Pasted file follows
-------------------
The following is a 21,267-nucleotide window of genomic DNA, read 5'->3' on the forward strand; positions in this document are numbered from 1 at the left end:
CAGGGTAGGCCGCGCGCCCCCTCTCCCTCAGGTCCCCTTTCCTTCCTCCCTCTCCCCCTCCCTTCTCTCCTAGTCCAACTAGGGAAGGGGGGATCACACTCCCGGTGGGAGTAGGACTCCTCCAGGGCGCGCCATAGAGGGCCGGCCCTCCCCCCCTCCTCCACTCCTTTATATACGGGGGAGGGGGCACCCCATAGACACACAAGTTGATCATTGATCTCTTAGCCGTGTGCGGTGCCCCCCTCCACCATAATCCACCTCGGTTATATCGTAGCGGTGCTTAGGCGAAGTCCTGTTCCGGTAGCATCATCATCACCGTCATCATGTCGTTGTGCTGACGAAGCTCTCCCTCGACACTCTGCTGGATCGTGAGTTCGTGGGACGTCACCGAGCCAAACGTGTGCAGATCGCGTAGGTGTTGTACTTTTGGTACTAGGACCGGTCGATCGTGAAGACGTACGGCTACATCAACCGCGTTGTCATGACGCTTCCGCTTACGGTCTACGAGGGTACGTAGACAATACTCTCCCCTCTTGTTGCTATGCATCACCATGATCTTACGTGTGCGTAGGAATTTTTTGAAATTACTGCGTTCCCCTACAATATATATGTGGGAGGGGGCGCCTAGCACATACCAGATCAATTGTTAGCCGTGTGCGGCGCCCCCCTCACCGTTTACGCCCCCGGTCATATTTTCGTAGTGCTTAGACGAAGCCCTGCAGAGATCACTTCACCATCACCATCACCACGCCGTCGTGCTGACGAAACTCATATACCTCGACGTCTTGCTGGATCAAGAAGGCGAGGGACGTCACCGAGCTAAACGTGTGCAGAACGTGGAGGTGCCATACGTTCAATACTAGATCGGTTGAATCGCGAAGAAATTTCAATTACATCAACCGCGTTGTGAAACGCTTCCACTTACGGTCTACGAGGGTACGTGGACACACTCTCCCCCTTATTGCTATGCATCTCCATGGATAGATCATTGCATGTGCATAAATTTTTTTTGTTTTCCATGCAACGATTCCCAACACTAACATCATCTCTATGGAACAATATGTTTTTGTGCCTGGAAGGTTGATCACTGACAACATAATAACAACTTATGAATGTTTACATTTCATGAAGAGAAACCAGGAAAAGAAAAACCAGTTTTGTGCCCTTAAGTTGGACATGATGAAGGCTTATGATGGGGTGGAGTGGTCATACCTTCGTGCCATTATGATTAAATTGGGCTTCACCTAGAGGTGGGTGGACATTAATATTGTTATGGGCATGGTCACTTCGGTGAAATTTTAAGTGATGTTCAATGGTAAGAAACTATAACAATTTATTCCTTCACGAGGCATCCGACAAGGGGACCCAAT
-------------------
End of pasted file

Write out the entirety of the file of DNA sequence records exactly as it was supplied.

The following is a 21,267-nucleotide window of genomic DNA, read 5'->3' on the forward strand; positions in this document are numbered from 1 at the left end:
CAGGGTAGGCCGCGCGCCCCCTCTCCCTCAGGTCCCCTTTCCTTCCTCCCTCTCCCCCTCCCTTCTCTCCTAGTCCAACTAGGGAAGGGGGGATCACACTCCCGGTGGGAGTAGGACTCCTCCAGGGCGCGCCATAGAGGGCCGGCCCTCCCCCCCTCCTCCACTCCTTTATATACGGGGGAGGGGGCACCCCATAGACACACAAGTTGATCATTGATCTCTTAGCCGTGTGCGGTGCCCCCCTCCACCATAATCCACCTCGGTTATATCGTAGCGGTGCTTAGGCGAAGTCCTGTTCCGGTAGCATCATCATCACCGTCATCATGTCGTTGTGCTGACGAAGCTCTCCCTCGACACTCTGCTGGATCGTGAGTTCGTGGGACGTCACCGAGCCAAACGTGTGCAGATCGCGTAGGTGTTGTACTTTTGGTACTAGGACCGGTCGATCGTGAAGACGTACGGCTACATCAACCGCGTTGTCATGACGCTTCCGCTTACGGTCTACGAGGGTACGTAGACAATACTCTCCCCTCTTGTTGCTATGCATCACCATGATCTTACGTGTGCGTAGGAATTTTTTGAAATTACTGCGTTCCCCTACAATATATATGTGGGAGGGGGCGCCTAGCACATACCAGATCAATTGTTAGCCGTGTGCGGCGCCCCCCTCACCGTTTACGCCCCCGGTCATATTTTCGTAGTGCTTAGACGAAGCCCTGCAGAGATCACTTCACCATCACCATCACCACGCCGTCGTGCTGACGAAACTCATATACCTCGACGTCTTGCTGGATCAAGAAGGCGAGGGACGTCACCGAGCTAAACGTGTGCAGAACGTGGAGGTGCCATACGTTCAATACTAGATCGGTTGAATCGCGAAGAAATTTCAATTACATCAACCGCGTTGTGAAACGCTTCCACTTACGGTCTACGAGGGTACGTGGACACACTCTCCCCCTTATTGCTATGCATCTCCATGGATAGATCATTGCATGTGCATAAATTTTTTTTGTTTTCCATGCAACGATTCCCAACACTAACATCATCTCTATGGAACAATATGTTTTTGTGCCTGGAAGGTTGATCACTGACAACATAATAACAACTTATGAATGTTTACATTTCATGAAGAGAAACCAGGAAAAGAAAAACCAGTTTTGTGCCCTTAAGTTGGACATGATGAAGGCTTATGATGGGGTGGAGTGGTCATACCTTCGTGCCATTATGATTAAATTGGGCTTCACCTAGAGGTGGGTGGACATTAATATTGTTATGGGCATGGTCACTTCGGTGAAATTTTAAGTGATGTTCAATGGTAAGAAACTATAACAATTTATTCCTTCACGAGGCATCCGACAAGGGGACCCAAT